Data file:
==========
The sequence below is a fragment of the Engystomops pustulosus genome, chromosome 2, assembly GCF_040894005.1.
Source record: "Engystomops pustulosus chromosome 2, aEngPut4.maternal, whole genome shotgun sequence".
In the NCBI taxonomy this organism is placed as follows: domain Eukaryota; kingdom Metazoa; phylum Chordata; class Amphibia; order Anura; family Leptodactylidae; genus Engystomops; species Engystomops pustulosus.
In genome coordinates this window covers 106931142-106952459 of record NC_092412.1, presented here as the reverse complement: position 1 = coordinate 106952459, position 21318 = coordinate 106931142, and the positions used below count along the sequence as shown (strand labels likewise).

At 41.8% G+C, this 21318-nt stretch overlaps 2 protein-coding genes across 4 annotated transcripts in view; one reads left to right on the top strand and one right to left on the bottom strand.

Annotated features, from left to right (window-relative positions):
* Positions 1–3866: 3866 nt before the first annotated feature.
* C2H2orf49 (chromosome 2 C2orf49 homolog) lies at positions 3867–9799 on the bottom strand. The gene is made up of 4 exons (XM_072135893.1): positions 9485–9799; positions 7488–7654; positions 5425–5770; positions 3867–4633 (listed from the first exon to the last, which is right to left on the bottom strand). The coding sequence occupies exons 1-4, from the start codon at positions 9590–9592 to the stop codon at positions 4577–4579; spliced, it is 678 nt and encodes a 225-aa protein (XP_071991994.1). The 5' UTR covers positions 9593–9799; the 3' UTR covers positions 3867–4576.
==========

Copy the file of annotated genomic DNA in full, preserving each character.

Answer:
The sequence below is a fragment of the Engystomops pustulosus genome, chromosome 2, assembly GCF_040894005.1.
Source record: "Engystomops pustulosus chromosome 2, aEngPut4.maternal, whole genome shotgun sequence".
In the NCBI taxonomy this organism is placed as follows: domain Eukaryota; kingdom Metazoa; phylum Chordata; class Amphibia; order Anura; family Leptodactylidae; genus Engystomops; species Engystomops pustulosus.
In genome coordinates this window covers 106931142-106952459 of record NC_092412.1, presented here as the reverse complement: position 1 = coordinate 106952459, position 21318 = coordinate 106931142, and the positions used below count along the sequence as shown (strand labels likewise).

At 41.8% G+C, this 21318-nt stretch overlaps 2 protein-coding genes across 4 annotated transcripts in view; one reads left to right on the top strand and one right to left on the bottom strand.

Annotated features, from left to right (window-relative positions):
* Positions 1–3866: 3866 nt before the first annotated feature.
* C2H2orf49 (chromosome 2 C2orf49 homolog) lies at positions 3867–9799 on the bottom strand. The gene is made up of 4 exons (XM_072135893.1): positions 9485–9799; positions 7488–7654; positions 5425–5770; positions 3867–4633 (listed from the first exon to the last, which is right to left on the bottom strand). The coding sequence occupies exons 1-4, from the start codon at positions 9590–9592 to the stop codon at positions 4577–4579; spliced, it is 678 nt and encodes a 225-aa protein (XP_071991994.1). The 5' UTR covers positions 9593–9799; the 3' UTR covers positions 3867–4576.